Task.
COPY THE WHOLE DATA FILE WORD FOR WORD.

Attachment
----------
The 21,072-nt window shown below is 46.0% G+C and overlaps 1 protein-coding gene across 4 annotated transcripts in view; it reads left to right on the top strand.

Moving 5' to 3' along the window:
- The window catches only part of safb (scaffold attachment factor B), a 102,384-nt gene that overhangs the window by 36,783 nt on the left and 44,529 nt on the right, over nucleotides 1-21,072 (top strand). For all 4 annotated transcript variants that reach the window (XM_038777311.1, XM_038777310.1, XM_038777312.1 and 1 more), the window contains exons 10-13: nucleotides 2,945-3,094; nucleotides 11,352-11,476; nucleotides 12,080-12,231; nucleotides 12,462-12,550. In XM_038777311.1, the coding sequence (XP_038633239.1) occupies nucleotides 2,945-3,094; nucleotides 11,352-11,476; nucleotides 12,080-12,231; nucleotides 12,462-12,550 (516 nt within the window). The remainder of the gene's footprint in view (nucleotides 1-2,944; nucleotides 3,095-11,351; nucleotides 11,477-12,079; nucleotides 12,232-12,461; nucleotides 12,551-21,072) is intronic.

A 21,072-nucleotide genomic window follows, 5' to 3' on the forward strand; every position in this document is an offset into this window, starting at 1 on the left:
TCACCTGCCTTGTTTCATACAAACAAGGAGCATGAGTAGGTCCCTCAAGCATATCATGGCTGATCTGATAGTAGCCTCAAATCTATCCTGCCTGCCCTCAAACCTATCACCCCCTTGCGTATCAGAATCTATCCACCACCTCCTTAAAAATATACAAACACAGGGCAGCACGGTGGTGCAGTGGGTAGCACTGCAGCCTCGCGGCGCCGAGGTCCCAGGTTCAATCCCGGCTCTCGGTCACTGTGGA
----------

The 21,072-nt window shown below is 46.0% G+C and overlaps 1 protein-coding gene across 4 annotated transcripts in view; it reads left to right on the top strand.

Moving 5' to 3' along the window:
- The window catches only part of safb (scaffold attachment factor B), a 102,384-nt gene that overhangs the window by 36,783 nt on the left and 44,529 nt on the right, over nucleotides 1-21,072 (top strand). For all 4 annotated transcript variants that reach the window (XM_038777311.1, XM_038777310.1, XM_038777312.1 and 1 more), the window contains exons 10-13: nucleotides 2,945-3,094; nucleotides 11,352-11,476; nucleotides 12,080-12,231; nucleotides 12,462-12,550. In XM_038777311.1, the coding sequence (XP_038633239.1) occupies nucleotides 2,945-3,094; nucleotides 11,352-11,476; nucleotides 12,080-12,231; nucleotides 12,462-12,550 (516 nt within the window). The remainder of the gene's footprint in view (nucleotides 1-2,944; nucleotides 3,095-11,351; nucleotides 11,477-12,079; nucleotides 12,232-12,461; nucleotides 12,551-21,072) is intronic.

A 21,072-nucleotide genomic window follows, 5' to 3' on the forward strand; every position in this document is an offset into this window, starting at 1 on the left:
TCACCTGCCTTGTTTCATACAAACAAGGAGCATGAGTAGGTCCCTCAAGCATATCATGGCTGATCTGATAGTAGCCTCAAATCTATCCTGCCTGCCCTCAAACCTATCACCCCCTTGCGTATCAGAATCTATCCACCACCTCCTTAAAAATATACAAACACAGGGCAGCACGGTGGTGCAGTGGGTAGCACTGCAGCCTCGCGGCGCCGAGGTCCCAGGTTCAATCCCGGCTCTCGGTCACTGTGGA